Immediate Attention Needed: Oregon Nonprofits and the People We Serve are at Risk
Unless Congress acts before Dec. 31, when federal budget cuts are due to take effect and personal taxes set to increase, Oregon communities will lose tens, possibly hundreds, of millions of dollars, severely impacting many of the people that we serve as well as the very fabric of the nonprofit sector.
What is Sequestration?
Federal spending cuts of $1.2 trillion over 10 years are scheduled to phase-in starting Jan. 2, 2013. These cuts, referred to as sequestration, were caused when the Congressional "Super Committee" charged with recommending a deficit reduction plan failed to reach an agreement. Sequestration is part of the so-called "fiscal cliff," which includes the scheduled expiration of Bush-era tax rate cuts for all taxpayers on Dec. 31, and a reversal of Obama-era payroll tax reductions that act together to effectively raise taxes, leaving individuals with less money to pump into the economy. In addition, the Congressional Budget Office has said the pending federal spending cuts and tax rate hikes would trigger a recession. The fiscal cliff is very much a human cliff and something that Oregon nonprofits must pay attention to as the consequences for the individuals we serve.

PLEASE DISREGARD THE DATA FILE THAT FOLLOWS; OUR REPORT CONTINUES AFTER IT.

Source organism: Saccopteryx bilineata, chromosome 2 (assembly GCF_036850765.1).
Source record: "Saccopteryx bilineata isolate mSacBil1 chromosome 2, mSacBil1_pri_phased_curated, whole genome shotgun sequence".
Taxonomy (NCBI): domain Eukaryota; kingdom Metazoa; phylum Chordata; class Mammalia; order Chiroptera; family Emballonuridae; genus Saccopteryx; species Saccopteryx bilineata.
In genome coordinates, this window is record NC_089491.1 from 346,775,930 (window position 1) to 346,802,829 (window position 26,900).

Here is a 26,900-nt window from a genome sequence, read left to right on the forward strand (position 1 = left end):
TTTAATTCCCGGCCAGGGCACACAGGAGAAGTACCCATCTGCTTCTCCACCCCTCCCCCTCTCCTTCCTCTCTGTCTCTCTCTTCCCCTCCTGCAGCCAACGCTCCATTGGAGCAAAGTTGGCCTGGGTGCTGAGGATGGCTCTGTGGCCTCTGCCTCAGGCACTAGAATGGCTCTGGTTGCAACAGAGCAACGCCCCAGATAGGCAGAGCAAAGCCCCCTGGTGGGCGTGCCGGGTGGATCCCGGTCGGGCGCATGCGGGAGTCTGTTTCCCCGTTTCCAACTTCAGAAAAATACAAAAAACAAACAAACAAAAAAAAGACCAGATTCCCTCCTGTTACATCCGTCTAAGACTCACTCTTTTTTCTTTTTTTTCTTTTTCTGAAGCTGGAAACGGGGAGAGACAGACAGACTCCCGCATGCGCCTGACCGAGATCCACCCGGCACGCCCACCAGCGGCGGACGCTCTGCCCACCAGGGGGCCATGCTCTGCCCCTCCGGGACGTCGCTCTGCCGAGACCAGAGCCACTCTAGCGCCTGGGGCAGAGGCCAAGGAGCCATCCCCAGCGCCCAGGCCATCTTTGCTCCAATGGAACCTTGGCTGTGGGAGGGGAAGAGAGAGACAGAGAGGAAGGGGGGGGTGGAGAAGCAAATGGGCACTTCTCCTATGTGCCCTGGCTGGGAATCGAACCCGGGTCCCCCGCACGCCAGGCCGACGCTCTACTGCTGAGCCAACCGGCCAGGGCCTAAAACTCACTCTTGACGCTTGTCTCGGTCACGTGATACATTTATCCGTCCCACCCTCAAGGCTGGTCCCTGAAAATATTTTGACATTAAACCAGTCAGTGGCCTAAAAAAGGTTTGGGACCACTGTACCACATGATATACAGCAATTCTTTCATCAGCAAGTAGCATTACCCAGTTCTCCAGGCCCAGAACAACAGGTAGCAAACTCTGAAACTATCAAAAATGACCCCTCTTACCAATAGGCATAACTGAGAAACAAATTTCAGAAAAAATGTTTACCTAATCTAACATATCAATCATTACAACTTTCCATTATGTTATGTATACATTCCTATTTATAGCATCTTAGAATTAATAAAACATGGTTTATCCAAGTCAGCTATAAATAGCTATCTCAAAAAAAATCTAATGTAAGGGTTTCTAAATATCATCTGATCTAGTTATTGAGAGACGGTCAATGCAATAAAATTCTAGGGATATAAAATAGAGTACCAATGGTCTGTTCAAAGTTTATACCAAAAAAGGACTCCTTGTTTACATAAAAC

There are four specific ways that the fiscal cliff hurts nonprofits and the people we serve:
1. Reduced federal funding and cuts to public programs. Across the board spending cuts mean cuts to public services. Many of the programs that are at-risk of being cut include federal funds that are granted to the states and then implemented by nonprofits through grants or contracts. As an example taken from Under Threat, a report by Sen. Tom Harkin, Chairman of the Senate Appropriations Subcommittee on Labor, Health and Human Services, Education, and Related Agencies, the following cuts could be put into place in Oregon:
In addition, cuts to programs like Medicaid, food stamps, Head Start, and other critical programs also pose challenges for individuals served by nonprofits. It is extremely difficult to get exact numbers on the human impact (lost jobs, lost services) as there are multiple proposals and plans for cuts, but by NAO rough calculations, tens of thousands of jobs are at stake, and Oregon stands to lose tens of millions dollars in vital services. Several reports are available for more specific information about the federal cuts in Medicaid, child welfare and federal education programs.